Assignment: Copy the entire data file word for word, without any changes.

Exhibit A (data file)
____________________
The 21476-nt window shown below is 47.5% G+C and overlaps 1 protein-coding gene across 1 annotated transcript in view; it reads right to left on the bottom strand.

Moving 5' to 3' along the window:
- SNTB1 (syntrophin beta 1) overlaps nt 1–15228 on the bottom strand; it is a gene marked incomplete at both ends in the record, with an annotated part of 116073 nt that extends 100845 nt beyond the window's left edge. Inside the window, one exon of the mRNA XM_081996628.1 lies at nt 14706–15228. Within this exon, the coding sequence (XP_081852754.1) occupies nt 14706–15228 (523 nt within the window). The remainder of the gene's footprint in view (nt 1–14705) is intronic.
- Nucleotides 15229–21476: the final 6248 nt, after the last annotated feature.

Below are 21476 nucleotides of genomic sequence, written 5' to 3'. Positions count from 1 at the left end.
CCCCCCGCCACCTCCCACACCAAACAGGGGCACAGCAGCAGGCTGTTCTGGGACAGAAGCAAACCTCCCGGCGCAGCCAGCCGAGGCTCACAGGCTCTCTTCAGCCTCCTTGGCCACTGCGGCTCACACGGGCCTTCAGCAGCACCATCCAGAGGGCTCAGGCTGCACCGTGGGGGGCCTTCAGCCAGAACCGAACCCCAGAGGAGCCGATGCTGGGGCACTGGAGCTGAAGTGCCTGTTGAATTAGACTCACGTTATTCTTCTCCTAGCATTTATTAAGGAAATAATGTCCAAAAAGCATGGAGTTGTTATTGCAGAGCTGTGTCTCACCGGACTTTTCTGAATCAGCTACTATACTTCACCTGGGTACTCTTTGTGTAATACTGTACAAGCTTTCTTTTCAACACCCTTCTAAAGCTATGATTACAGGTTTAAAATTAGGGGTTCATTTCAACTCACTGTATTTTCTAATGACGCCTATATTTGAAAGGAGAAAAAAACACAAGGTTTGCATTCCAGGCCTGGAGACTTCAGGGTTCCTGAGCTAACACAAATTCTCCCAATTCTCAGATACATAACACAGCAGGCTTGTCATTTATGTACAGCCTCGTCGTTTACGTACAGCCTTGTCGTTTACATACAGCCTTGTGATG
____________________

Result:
The 21476-nt window shown below is 47.5% G+C and overlaps 1 protein-coding gene across 1 annotated transcript in view; it reads right to left on the bottom strand.

Moving 5' to 3' along the window:
- SNTB1 (syntrophin beta 1) overlaps nt 1–15228 on the bottom strand; it is a gene marked incomplete at both ends in the record, with an annotated part of 116073 nt that extends 100845 nt beyond the window's left edge. Inside the window, one exon of the mRNA XM_081996628.1 lies at nt 14706–15228. Within this exon, the coding sequence (XP_081852754.1) occupies nt 14706–15228 (523 nt within the window). The remainder of the gene's footprint in view (nt 1–14705) is intronic.
- Nucleotides 15229–21476: the final 6248 nt, after the last annotated feature.

Below are 21476 nucleotides of genomic sequence, written 5' to 3'. Positions count from 1 at the left end.
CCCCCCGCCACCTCCCACACCAAACAGGGGCACAGCAGCAGGCTGTTCTGGGACAGAAGCAAACCTCCCGGCGCAGCCAGCCGAGGCTCACAGGCTCTCTTCAGCCTCCTTGGCCACTGCGGCTCACACGGGCCTTCAGCAGCACCATCCAGAGGGCTCAGGCTGCACCGTGGGGGGCCTTCAGCCAGAACCGAACCCCAGAGGAGCCGATGCTGGGGCACTGGAGCTGAAGTGCCTGTTGAATTAGACTCACGTTATTCTTCTCCTAGCATTTATTAAGGAAATAATGTCCAAAAAGCATGGAGTTGTTATTGCAGAGCTGTGTCTCACCGGACTTTTCTGAATCAGCTACTATACTTCACCTGGGTACTCTTTGTGTAATACTGTACAAGCTTTCTTTTCAACACCCTTCTAAAGCTATGATTACAGGTTTAAAATTAGGGGTTCATTTCAACTCACTGTATTTTCTAATGACGCCTATATTTGAAAGGAGAAAAAAACACAAGGTTTGCATTCCAGGCCTGGAGACTTCAGGGTTCCTGAGCTAACACAAATTCTCCCAATTCTCAGATACATAACACAGCAGGCTTGTCATTTATGTACAGCCTCGTCGTTTACGTACAGCCTTGTCGTTTACATACAGCCTTGTGATG